After the DMA announced earlier this week that it met with anti-spam advocates in Washington and agreed with its long-time adversaries on various ways to reduce the abuse of the Internet by spammers, DMers and advocates alike were surprised.
“This meeting could not have taken place two years ago,” said Ray Everett-Church, a lobbyist for the Washington, DC-based anti-spam group, the Coalition Against Unsolicited E-Mail.
After a five-hour meeting that DMA president H. Robert Wientzen characterized as “sometimes emotional,” the DMA and anti-spam advocates agreed to:
* Support legislation which, at a minimum, prohibits false identification in commercial e-mail;
* Acknowledge “opt-in” as the most successful targeting method for online marketers. The group defined “opt-in” as “the recipient has stated and not rescinded his or her desire to receive the type of mail which you are sending.”
* Work to create a non-profit global opt-out list, supported by marketers and free to consumers, which allows businesses and individuals to perform a one-time global opt-out from unsolicited commercial e-mail.
“This isn’t quite as far as some of us in the anti-spam community would like to have seen, but it certainly is a different tone than we’ve heard in the past from the DMA and that’s one of the things that we find promising,” Church said.
“I think the DMA finally realized that … they needed to reassess the approach that they recommend to their membership on how companies [should] market themselves via e-mail,” he said.
The DMA, which has long contended that unsolicited doesn’t necessarily mean unwanted when it comes to marketing e-mail, denies a shift in its position on e-mail marketing practices. “It’s not a shift,” said Wientzen. “We have for a long time said [the spam debate is] not about opt-in as opposed to opt-out. Those [marketing practices] can be compatible,” he said.
The meeting signified that anti-spam advocates are at least open to discussing opt-out e-mail marketing as an acceptable way to prospect, added Wientzen.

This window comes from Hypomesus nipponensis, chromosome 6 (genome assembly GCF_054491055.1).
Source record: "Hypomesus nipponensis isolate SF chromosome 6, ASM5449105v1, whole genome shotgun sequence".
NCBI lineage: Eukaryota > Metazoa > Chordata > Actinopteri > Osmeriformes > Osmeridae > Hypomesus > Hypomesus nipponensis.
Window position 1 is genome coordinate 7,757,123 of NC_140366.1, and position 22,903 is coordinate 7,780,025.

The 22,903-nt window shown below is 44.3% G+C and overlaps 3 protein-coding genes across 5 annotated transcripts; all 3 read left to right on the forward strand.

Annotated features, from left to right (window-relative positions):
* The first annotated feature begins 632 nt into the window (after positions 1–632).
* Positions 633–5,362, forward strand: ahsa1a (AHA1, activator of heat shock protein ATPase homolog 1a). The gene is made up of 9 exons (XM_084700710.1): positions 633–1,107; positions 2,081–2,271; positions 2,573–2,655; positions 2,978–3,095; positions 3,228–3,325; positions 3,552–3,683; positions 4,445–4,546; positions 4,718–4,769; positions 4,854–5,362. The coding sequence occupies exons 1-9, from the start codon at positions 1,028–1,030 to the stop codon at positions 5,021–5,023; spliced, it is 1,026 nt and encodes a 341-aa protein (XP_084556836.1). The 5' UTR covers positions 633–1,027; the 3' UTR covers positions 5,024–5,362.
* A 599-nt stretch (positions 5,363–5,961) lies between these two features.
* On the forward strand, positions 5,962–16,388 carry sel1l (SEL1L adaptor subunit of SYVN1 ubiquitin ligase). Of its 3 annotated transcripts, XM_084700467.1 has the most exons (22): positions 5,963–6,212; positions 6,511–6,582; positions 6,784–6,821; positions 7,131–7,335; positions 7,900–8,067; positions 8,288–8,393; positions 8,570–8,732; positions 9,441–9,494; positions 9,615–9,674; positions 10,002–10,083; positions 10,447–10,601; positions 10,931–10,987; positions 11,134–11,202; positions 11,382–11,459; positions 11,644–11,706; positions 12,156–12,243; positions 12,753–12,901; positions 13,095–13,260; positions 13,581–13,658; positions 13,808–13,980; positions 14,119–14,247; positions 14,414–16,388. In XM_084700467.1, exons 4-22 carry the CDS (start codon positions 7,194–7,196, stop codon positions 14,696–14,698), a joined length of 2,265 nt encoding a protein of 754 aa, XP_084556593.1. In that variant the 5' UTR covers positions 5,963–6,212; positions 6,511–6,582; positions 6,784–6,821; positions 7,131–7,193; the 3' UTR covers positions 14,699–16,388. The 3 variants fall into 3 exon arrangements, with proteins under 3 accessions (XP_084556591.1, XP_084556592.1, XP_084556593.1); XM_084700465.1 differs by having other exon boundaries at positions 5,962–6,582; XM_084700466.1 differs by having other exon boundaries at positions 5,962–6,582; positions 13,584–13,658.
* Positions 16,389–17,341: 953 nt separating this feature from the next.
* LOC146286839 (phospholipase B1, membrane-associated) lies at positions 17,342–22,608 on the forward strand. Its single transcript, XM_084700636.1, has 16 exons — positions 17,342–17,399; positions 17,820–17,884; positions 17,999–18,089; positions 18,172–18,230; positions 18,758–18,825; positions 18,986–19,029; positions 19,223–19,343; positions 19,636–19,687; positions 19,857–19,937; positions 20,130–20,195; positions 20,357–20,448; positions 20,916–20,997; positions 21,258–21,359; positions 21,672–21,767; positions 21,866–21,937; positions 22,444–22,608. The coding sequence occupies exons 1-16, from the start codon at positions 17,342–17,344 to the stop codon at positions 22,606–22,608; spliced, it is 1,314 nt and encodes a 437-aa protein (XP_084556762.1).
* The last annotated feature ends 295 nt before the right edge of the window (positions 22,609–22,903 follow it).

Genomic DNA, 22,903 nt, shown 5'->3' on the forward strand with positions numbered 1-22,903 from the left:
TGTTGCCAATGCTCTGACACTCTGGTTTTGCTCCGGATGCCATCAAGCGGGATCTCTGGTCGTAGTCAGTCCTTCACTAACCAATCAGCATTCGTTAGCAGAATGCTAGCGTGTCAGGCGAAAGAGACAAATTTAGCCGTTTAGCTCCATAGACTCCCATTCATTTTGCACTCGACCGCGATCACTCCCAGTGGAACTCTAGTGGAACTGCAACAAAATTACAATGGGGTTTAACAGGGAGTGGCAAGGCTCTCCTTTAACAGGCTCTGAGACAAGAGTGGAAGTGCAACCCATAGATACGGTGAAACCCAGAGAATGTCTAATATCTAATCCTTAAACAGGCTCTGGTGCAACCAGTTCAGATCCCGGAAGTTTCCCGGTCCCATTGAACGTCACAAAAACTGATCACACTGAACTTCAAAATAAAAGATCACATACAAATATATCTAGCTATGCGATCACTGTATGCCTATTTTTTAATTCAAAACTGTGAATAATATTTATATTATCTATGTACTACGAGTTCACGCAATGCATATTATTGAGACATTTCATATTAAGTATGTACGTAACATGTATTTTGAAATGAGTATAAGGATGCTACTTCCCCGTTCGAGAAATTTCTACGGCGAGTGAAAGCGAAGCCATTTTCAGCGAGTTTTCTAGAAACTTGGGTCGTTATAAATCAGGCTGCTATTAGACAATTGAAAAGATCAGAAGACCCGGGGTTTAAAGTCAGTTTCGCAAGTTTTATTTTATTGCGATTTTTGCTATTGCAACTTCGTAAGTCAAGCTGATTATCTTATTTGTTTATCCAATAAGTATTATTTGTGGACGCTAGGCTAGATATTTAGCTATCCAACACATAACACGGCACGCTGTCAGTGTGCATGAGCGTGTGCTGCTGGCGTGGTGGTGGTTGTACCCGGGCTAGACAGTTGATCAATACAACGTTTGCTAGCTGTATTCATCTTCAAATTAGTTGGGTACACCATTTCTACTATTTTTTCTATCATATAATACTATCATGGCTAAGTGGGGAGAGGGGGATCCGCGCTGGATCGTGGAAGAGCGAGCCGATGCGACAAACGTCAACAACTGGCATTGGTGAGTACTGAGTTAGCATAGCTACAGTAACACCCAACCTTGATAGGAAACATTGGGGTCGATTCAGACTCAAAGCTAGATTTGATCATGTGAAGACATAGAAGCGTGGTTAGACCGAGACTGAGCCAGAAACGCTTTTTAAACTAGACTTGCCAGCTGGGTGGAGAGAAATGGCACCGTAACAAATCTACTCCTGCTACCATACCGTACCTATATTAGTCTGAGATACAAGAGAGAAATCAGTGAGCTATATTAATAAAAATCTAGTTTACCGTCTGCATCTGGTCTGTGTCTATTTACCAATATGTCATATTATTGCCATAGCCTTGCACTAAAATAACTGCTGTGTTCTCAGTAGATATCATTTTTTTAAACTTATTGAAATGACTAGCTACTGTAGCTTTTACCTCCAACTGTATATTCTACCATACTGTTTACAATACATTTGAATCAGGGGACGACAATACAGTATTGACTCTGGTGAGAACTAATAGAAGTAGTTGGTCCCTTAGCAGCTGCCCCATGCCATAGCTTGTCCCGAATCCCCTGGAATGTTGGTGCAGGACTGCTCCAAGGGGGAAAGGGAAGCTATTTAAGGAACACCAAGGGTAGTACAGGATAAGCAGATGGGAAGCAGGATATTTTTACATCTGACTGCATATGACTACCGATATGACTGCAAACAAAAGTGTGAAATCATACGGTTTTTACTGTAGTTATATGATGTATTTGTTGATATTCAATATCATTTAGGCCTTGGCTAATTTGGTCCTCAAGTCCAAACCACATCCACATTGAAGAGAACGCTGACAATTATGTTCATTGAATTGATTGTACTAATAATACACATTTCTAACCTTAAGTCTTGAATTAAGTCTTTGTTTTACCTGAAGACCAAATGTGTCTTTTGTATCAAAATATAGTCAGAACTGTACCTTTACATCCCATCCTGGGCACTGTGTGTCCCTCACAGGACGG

“[Historically,] an awful lot of the anti-spam advocates have felt that any discussion of opt-out was absolutely unacceptable [because it would mean acknowledging] that some unsolicited … e-mail going to people who have not opted in is acceptable,” said Wientzen. “I think this group finally came to the point of view [that some opt-out e-mail prospecting is acceptable].”
But Deb Goldstein, president of hi-tech list management firm IDG List Services,
Framingham, MA, voiced concern over the group’s definition of “opt-in.”
A seemingly picayune, but nonetheless contentious, issue in the debate has been whether “opt-in” e-mail means the recipient has physically checked a box to receive mail, or whether “opt-in” means the box was checked by default.
“We ask a direct question,” said Goldstein. “It’s separate. It’s right there in front of them. But it is a negative option.”
IDG offers e-mail recipients prominent and easily followed “remove” instructions in every e-mail, and the opt-out rate is less than half a percent, said Goldstein. “That says to me that they understand that they’ve been asked permission,” she said.
Also, Goldstein said, response rates to IDG e-mail lists are generally two to three times higher than what are considered normal response rates to postal mailings. “You don’t get response rates like that if people have an objection to receiving this information. It’s relevant, it’s targeted and they want it.”
Still, Wientzen said, by agreeing with a group of anti-spammers on the definition of “opt-in,” the DMA isn’t coming out against negative-option e-mail list building. “We’re simply saying that they don’t represent the only answer,” he said.
Regina Brady, head of interactive services at list firm Acxiom/Direct Media, Greenwich, CT, weighed in on the anti-spam advocates’ and the DMA’s third point.
“Global opt-out is ridiculous,” she said. “What does a marketer do if someone signs up for global opt-out list and then signs onto an opt-in e-mail list? Which one do we adhere to?”
Reputable direct marketers are already “painfully aware” of the issues surrounding spam and are extremely careful to remove from their lists people who object to receiving marketing e-mail, she said. “I can understand [the DMA] trying to put a stake in the ground … but this isn’t going to stop spam.”
Brady added that she wishes the DMA would have consulted more with her and other direct e-mail marketers before sitting down with anti-spam advocates.
“We have a lot of collective knowledge and understanding of this space that at this point, I don’t think the DMA has.”